3: Using Python IDLE

Book ref: Project 4 (pg 84ff)

Python 2.7: Same

See also: Python 3/Project 4 post

You have started this new batch of tutorials working with the Python (Command Line) program. Python (Command Line) looks black and a bit ugly. It’s also a bit old fashioned in how it lets you interact with it.


It’s important to know about Python (Command Line) because it’s the easiest way to do something quickly in Python. For example, if I want to quickly check how something works in Python I will open up a Python command line and check it. So, you start out with it because it’s something you’re going to use for the rest of your Python programming days.

The command line has some limitations. Maybe the biggest of those is that it doesn’t let you save anything, but never fear! Python has an answer to that in IDLE. IDLE is a program that helps you write Python programs. One of the many things it can do is to allow you to save your programs to use them later. Open up your menu’s search bar and type “Python”. Click the entry that says IDLE(Python GUI). You should get a window that looks like this (the words might be different):


See how the title of the window says Python 3.4.5 Shell? It can do pretty much everything the Python (Command line) shell can do. However, that’s not where you can save your code! Instead, you need to open a new file. Click the “File->New File” menu item (or type Ctrl+N):


It’ll open up a new window like this:


Type your code in there:

print("Hello world!")


and press Ctrl+S to save it. You’ll get a dialog box that asks you for a name to save it under. This is naming your Python file, much like you might name a word processing document or image that you create. In this case call it helloworld.py. When saving your code, add “.py” to the end of the file name. Finally, press F5. Pressing F5 is what runs your code.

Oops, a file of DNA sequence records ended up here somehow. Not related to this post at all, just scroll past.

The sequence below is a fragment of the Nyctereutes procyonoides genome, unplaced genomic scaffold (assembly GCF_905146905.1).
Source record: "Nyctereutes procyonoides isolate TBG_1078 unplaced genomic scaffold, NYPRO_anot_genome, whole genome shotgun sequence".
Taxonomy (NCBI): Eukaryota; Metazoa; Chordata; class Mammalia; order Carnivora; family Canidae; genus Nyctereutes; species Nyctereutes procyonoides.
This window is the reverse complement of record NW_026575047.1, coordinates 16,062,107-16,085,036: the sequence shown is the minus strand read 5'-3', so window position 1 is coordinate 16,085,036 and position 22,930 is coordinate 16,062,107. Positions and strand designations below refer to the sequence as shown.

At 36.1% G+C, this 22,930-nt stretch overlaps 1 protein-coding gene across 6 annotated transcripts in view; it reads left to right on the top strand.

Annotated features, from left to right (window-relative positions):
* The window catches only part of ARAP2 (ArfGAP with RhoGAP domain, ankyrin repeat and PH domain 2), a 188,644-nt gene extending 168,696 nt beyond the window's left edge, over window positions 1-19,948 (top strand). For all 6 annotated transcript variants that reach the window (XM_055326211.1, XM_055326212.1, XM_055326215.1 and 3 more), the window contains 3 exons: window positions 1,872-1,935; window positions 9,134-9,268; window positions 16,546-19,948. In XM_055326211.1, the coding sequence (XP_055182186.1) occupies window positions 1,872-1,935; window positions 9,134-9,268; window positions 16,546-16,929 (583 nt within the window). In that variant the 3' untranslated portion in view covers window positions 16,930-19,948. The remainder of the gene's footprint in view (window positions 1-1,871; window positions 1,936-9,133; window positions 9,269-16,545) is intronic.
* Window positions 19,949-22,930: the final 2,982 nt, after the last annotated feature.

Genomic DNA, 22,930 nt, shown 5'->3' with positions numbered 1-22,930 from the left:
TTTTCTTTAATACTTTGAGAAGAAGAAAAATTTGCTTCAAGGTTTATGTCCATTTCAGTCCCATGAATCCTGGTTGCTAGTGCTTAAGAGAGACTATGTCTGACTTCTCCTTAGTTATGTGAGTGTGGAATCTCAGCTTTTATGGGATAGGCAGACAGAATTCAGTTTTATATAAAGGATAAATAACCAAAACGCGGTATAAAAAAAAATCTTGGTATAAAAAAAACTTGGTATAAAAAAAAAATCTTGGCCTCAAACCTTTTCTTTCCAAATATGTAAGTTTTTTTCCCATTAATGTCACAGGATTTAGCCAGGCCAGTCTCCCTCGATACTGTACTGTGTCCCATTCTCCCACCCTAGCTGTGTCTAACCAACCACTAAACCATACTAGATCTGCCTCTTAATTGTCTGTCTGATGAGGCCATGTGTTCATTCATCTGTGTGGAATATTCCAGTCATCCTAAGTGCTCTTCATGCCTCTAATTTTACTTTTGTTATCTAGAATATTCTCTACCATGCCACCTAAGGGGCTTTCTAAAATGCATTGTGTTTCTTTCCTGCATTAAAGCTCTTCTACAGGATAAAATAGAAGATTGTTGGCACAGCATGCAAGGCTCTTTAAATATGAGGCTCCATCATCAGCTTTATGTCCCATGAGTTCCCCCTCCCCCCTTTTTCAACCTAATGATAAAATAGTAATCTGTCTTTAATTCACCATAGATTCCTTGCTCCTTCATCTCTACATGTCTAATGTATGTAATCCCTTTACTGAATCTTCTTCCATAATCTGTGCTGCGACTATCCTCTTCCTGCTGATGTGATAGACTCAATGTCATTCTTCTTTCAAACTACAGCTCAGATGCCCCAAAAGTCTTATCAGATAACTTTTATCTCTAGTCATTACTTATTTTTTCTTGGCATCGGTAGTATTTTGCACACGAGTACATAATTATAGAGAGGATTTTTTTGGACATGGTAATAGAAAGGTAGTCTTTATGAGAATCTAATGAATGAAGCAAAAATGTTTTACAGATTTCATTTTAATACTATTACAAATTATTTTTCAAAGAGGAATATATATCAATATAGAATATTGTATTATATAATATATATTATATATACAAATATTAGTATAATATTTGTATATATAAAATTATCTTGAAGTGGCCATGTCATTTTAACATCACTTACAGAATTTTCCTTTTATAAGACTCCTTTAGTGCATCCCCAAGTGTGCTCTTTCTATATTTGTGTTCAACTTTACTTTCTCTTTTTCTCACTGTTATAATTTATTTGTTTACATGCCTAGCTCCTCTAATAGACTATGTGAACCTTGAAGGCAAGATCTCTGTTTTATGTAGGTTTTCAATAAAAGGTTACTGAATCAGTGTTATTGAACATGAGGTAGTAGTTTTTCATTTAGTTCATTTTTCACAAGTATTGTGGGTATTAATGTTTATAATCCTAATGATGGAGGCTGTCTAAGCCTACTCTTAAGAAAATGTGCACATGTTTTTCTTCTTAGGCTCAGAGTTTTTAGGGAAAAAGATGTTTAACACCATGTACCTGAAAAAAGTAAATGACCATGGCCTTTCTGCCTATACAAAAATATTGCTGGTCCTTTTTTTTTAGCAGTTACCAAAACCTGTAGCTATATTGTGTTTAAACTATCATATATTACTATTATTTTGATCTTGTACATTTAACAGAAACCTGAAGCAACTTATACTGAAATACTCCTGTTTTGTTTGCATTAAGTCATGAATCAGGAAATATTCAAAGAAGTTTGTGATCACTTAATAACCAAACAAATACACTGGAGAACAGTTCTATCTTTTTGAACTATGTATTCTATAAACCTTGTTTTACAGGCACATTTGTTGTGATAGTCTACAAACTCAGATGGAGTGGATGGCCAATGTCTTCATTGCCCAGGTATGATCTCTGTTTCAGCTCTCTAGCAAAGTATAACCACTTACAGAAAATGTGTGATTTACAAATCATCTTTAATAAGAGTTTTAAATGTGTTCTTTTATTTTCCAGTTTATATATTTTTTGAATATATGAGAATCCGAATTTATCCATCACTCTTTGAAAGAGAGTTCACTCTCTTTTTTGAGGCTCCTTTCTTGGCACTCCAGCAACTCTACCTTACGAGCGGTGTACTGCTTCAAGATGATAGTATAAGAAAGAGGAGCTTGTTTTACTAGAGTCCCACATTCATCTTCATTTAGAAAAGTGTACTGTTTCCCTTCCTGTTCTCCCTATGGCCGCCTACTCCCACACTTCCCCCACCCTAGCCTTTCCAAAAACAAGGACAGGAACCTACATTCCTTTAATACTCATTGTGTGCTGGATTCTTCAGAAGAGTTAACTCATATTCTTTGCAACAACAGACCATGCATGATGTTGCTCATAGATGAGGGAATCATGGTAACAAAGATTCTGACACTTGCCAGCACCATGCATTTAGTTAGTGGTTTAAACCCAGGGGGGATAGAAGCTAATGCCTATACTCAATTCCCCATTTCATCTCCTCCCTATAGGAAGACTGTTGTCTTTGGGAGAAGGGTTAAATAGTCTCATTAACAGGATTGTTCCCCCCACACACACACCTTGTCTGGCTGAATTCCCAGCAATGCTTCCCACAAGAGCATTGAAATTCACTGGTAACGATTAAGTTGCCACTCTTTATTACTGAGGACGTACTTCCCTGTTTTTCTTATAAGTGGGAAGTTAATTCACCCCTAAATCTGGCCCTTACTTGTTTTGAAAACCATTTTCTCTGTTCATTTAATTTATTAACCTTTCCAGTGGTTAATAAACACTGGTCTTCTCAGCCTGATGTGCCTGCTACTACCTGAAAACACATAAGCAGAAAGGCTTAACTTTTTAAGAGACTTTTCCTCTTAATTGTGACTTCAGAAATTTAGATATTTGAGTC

In the Shell Window you’ll get something that says “== RESTART:” and some other guff. Then, after that, it’ll show you the output of the program you saved:

Hello world!

Notice that IDLE gives different colors to different parts of your code? Try to work out what each of the colors means. IDLE has a lot of different features, project 4 of my book has more details, some of which are listed in the Python 3/Project 4 post.

3 Responses to 3: Using Python IDLE

  1. Thank you for a great article, your advice will be very helpful for me.

  2. Dinesh kumar says:

    This blog giving the details of technology. This gives the details about working with the business processes and change the way. Here explains think different and work different then provide the better output. Thanks for this blog.


  3. Pingback: 3: Comments | Python Tutorials for Kids 13+

Leave a Reply

Fill in your details below or click an icon to log in:

WordPress.com Logo

You are commenting using your WordPress.com account. Log Out /  Change )

Twitter picture

You are commenting using your Twitter account. Log Out /  Change )

Facebook photo

You are commenting using your Facebook account. Log Out /  Change )

Connecting to %s

This site uses Akismet to reduce spam. Learn how your comment data is processed.

%d bloggers like this: